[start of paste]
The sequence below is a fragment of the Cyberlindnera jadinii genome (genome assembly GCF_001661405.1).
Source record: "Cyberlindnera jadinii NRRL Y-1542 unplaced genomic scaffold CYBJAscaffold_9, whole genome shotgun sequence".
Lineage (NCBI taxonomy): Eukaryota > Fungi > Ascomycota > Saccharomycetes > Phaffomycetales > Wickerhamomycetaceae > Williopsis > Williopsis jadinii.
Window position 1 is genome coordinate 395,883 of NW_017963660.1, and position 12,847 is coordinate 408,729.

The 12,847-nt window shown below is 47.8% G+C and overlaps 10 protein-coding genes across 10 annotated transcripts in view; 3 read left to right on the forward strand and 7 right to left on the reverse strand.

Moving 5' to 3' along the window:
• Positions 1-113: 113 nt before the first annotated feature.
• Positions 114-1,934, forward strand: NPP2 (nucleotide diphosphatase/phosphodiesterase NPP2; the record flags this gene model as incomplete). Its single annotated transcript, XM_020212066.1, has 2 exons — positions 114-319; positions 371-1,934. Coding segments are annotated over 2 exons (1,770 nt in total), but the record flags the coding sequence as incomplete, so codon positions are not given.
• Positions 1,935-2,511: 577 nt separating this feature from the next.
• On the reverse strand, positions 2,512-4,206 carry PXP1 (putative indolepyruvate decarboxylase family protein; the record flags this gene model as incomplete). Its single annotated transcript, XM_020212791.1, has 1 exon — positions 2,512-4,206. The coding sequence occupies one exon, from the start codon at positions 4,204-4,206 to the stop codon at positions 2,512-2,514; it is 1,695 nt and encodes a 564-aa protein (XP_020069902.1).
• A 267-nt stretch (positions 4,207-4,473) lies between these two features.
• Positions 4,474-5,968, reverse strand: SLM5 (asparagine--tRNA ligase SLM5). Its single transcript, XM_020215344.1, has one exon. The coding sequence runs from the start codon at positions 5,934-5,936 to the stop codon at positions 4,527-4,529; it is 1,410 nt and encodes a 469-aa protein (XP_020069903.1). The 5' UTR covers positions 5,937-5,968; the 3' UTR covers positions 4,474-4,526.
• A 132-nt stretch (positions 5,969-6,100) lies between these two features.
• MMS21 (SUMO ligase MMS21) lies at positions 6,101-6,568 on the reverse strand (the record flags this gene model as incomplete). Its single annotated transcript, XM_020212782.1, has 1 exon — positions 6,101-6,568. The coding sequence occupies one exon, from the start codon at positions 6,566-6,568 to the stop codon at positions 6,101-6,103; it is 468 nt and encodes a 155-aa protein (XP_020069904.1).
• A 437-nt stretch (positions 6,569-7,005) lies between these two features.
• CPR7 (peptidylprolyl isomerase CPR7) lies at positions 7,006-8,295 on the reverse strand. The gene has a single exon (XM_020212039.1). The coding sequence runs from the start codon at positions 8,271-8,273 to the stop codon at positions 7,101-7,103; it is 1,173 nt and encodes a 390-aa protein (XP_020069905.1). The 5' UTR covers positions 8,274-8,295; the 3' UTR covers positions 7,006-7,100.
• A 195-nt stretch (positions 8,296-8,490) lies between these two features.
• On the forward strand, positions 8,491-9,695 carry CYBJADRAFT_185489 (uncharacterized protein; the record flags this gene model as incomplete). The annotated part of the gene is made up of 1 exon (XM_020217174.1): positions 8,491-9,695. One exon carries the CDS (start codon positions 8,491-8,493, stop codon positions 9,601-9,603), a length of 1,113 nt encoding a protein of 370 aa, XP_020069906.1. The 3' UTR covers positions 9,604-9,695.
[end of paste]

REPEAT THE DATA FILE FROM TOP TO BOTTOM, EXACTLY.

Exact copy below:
The sequence below is a fragment of the Cyberlindnera jadinii genome (genome assembly GCF_001661405.1).
Source record: "Cyberlindnera jadinii NRRL Y-1542 unplaced genomic scaffold CYBJAscaffold_9, whole genome shotgun sequence".
Lineage (NCBI taxonomy): Eukaryota > Fungi > Ascomycota > Saccharomycetes > Phaffomycetales > Wickerhamomycetaceae > Williopsis > Williopsis jadinii.
Window position 1 is genome coordinate 395,883 of NW_017963660.1, and position 12,847 is coordinate 408,729.

The 12,847-nt window shown below is 47.8% G+C and overlaps 10 protein-coding genes across 10 annotated transcripts in view; 3 read left to right on the forward strand and 7 right to left on the reverse strand.

Moving 5' to 3' along the window:
• Positions 1-113: 113 nt before the first annotated feature.
• Positions 114-1,934, forward strand: NPP2 (nucleotide diphosphatase/phosphodiesterase NPP2; the record flags this gene model as incomplete). Its single annotated transcript, XM_020212066.1, has 2 exons — positions 114-319; positions 371-1,934. Coding segments are annotated over 2 exons (1,770 nt in total), but the record flags the coding sequence as incomplete, so codon positions are not given.
• Positions 1,935-2,511: 577 nt separating this feature from the next.
• On the reverse strand, positions 2,512-4,206 carry PXP1 (putative indolepyruvate decarboxylase family protein; the record flags this gene model as incomplete). Its single annotated transcript, XM_020212791.1, has 1 exon — positions 2,512-4,206. The coding sequence occupies one exon, from the start codon at positions 4,204-4,206 to the stop codon at positions 2,512-2,514; it is 1,695 nt and encodes a 564-aa protein (XP_020069902.1).
• A 267-nt stretch (positions 4,207-4,473) lies between these two features.
• Positions 4,474-5,968, reverse strand: SLM5 (asparagine--tRNA ligase SLM5). Its single transcript, XM_020215344.1, has one exon. The coding sequence runs from the start codon at positions 5,934-5,936 to the stop codon at positions 4,527-4,529; it is 1,410 nt and encodes a 469-aa protein (XP_020069903.1). The 5' UTR covers positions 5,937-5,968; the 3' UTR covers positions 4,474-4,526.
• A 132-nt stretch (positions 5,969-6,100) lies between these two features.
• MMS21 (SUMO ligase MMS21) lies at positions 6,101-6,568 on the reverse strand (the record flags this gene model as incomplete). Its single annotated transcript, XM_020212782.1, has 1 exon — positions 6,101-6,568. The coding sequence occupies one exon, from the start codon at positions 6,566-6,568 to the stop codon at positions 6,101-6,103; it is 468 nt and encodes a 155-aa protein (XP_020069904.1).
• A 437-nt stretch (positions 6,569-7,005) lies between these two features.
• CPR7 (peptidylprolyl isomerase CPR7) lies at positions 7,006-8,295 on the reverse strand. The gene has a single exon (XM_020212039.1). The coding sequence runs from the start codon at positions 8,271-8,273 to the stop codon at positions 7,101-7,103; it is 1,173 nt and encodes a 390-aa protein (XP_020069905.1). The 5' UTR covers positions 8,274-8,295; the 3' UTR covers positions 7,006-7,100.
• A 195-nt stretch (positions 8,296-8,490) lies between these two features.
• On the forward strand, positions 8,491-9,695 carry CYBJADRAFT_185489 (uncharacterized protein; the record flags this gene model as incomplete). The annotated part of the gene is made up of 1 exon (XM_020217174.1): positions 8,491-9,695. One exon carries the CDS (start codon positions 8,491-8,493, stop codon positions 9,601-9,603), a length of 1,113 nt encoding a protein of 370 aa, XP_020069906.1. The 3' UTR covers positions 9,604-9,695.